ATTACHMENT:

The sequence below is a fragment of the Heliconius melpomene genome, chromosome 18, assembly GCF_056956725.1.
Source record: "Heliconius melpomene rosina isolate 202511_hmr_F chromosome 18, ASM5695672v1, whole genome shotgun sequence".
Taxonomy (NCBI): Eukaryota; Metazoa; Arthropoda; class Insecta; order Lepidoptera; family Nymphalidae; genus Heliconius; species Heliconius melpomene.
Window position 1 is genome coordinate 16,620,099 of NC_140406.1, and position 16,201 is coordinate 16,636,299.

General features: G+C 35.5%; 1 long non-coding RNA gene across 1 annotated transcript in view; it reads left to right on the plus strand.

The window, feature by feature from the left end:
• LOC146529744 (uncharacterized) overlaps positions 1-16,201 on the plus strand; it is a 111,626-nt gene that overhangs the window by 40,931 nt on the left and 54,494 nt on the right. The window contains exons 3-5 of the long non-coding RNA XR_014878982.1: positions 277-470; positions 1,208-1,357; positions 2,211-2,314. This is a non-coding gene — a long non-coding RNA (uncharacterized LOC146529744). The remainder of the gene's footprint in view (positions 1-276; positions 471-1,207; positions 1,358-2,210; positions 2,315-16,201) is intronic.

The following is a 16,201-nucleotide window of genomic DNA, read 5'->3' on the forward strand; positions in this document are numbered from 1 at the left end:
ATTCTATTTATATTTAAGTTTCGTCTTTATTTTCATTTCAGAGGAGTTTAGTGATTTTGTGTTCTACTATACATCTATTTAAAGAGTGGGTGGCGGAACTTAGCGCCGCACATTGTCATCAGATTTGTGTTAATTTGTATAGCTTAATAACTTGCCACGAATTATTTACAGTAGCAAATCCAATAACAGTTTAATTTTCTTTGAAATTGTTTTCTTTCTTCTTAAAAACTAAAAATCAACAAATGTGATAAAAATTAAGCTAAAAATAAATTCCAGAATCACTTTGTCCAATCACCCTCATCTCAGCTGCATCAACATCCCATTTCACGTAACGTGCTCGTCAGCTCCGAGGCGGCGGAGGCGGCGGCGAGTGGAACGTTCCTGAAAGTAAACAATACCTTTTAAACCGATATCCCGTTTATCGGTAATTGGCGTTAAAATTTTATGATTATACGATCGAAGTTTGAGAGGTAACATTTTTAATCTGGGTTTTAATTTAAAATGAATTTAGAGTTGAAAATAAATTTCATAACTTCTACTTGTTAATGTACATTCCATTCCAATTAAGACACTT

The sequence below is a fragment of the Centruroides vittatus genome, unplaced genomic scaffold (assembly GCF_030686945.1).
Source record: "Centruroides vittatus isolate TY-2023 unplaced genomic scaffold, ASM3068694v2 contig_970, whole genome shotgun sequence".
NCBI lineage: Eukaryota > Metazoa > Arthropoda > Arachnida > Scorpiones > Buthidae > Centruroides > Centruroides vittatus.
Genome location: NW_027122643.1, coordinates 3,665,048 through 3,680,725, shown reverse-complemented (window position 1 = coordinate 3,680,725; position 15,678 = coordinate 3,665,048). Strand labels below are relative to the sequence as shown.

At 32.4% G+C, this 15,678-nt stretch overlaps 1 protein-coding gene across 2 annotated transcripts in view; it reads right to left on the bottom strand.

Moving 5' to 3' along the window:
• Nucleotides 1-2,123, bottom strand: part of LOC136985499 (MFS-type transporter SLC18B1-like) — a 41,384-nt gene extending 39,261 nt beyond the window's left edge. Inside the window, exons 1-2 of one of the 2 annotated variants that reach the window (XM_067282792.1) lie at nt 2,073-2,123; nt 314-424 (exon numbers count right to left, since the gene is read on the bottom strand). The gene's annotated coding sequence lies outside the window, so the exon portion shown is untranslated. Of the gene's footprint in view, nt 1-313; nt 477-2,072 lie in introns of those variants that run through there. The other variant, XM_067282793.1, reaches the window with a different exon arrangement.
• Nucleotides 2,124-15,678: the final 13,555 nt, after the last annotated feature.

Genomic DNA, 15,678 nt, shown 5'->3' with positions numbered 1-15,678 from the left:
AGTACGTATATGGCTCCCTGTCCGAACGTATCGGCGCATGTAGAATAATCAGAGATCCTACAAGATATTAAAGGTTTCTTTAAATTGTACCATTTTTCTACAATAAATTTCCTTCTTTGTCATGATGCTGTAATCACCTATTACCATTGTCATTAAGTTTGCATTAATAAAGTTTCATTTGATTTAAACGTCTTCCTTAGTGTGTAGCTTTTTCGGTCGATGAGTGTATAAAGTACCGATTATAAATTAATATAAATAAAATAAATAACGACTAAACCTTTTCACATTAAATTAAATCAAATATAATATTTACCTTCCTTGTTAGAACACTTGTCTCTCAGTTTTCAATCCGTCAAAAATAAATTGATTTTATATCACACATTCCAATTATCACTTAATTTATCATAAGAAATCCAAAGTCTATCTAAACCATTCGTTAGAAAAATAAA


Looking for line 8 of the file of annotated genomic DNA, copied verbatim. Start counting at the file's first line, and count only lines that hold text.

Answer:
The following is a 16,201-nucleotide window of genomic DNA, read 5'->3' on the forward strand; positions in this document are numbered from 1 at the left end: